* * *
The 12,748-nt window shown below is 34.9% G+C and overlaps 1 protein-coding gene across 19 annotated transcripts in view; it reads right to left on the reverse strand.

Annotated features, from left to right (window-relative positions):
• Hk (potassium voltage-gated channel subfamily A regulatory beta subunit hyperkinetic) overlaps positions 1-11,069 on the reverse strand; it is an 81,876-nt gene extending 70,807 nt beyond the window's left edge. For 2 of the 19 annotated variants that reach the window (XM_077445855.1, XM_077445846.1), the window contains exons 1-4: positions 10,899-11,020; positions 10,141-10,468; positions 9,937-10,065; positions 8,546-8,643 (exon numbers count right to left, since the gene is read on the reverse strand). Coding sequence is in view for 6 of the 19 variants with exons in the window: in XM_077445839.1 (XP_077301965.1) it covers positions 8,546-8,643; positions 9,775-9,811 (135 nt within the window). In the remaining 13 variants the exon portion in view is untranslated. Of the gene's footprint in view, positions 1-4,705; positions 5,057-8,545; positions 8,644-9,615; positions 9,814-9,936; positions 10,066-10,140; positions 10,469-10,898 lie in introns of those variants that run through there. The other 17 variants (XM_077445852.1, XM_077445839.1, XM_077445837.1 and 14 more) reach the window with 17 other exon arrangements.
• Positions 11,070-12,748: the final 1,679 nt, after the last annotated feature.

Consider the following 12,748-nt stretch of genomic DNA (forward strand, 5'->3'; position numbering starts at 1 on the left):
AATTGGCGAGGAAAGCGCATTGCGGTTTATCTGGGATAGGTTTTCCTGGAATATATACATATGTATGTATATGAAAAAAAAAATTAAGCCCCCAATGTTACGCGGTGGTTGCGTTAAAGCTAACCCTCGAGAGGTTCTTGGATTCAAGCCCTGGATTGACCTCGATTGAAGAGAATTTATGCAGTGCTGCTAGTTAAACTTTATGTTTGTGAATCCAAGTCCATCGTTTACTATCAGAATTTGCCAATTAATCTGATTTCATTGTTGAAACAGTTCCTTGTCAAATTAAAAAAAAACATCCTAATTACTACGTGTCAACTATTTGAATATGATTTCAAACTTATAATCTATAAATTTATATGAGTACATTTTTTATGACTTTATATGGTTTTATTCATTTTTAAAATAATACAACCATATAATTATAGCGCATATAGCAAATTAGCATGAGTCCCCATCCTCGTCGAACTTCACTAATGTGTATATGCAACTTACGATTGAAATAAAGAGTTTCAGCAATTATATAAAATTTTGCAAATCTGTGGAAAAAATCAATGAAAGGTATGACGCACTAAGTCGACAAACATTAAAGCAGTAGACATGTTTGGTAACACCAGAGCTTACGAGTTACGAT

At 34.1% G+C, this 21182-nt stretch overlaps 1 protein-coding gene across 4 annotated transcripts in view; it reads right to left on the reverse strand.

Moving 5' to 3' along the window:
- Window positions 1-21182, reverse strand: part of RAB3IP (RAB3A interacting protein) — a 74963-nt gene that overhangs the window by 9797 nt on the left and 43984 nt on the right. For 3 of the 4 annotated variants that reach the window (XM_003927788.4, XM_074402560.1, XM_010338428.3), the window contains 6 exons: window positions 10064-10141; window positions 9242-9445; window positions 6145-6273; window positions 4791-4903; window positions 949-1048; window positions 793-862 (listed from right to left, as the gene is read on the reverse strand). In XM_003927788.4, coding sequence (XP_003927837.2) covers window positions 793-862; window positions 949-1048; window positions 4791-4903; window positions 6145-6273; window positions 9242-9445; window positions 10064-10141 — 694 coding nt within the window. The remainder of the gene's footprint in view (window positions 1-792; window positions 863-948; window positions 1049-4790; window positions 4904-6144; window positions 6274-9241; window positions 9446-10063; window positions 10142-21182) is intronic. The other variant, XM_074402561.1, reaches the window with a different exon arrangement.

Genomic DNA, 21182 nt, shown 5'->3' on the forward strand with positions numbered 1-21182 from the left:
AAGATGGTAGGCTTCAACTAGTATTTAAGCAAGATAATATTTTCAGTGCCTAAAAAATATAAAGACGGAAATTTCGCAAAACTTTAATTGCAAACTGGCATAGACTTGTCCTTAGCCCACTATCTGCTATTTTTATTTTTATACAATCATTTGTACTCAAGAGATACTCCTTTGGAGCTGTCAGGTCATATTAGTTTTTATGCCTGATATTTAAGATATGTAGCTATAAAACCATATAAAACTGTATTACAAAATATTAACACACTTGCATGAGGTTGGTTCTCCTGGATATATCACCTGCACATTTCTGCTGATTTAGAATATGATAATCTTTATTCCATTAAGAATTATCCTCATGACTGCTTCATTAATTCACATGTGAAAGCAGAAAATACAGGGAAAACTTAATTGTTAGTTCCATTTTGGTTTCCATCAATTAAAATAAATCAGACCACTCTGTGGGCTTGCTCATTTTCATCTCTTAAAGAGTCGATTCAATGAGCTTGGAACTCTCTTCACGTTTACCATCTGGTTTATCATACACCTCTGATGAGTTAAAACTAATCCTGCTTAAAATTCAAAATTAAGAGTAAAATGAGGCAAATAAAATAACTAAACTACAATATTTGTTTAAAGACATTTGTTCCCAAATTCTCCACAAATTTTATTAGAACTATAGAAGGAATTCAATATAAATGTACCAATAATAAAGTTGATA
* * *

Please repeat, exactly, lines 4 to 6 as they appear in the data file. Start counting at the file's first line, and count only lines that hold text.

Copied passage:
• Positions 11,070-12,748: the final 1,679 nt, after the last annotated feature.

Consider the following 12,748-nt stretch of genomic DNA (forward strand, 5'->3'; position numbering starts at 1 on the left):
AATTGGCGAGGAAAGCGCATTGCGGTTTATCTGGGATAGGTTTTCCTGGAATATATACATATGTATGTATATGAAAAAAAAAATTAAGCCCCCAATGTTACGCGGTGGTTGCGTTAAAGCTAACCCTCGAGAGGTTCTTGGATTCAAGCCCTGGATTGACCTCGATTGAAGAGAATTTATGCAGTGCTGCTAGTTAAACTTTATGTTTGTGAATCCAAGTCCATCGTTTACTATCAGAATTTGCCAATTAATCTGATTTCATTGTTGAAACAGTTCCTTGTCAAATTAAAAAAAAACATCCTAATTACTACGTGTCAACTATTTGAATATGATTTCAAACTTATAATCTATAAATTTATATGAGTACATTTTTTATGACTTTATATGGTTTTATTCATTTTTAAAATAATACAACCATATAATTATAGCGCATATAGCAAATTAGCATGAGTCCCCATCCTCGTCGAACTTCACTAATGTGTATATGCAACTTACGATTGAAATAAAGAGTTTCAGCAATTATATAAAATTTTGCAAATCTGTGGAAAAAATCAATGAAAGGTATGACGCACTAAGTCGACAAACATTAAAGCAGTAGACATGTTTGGTAACACCAGAGCTTACGAGTTACGAT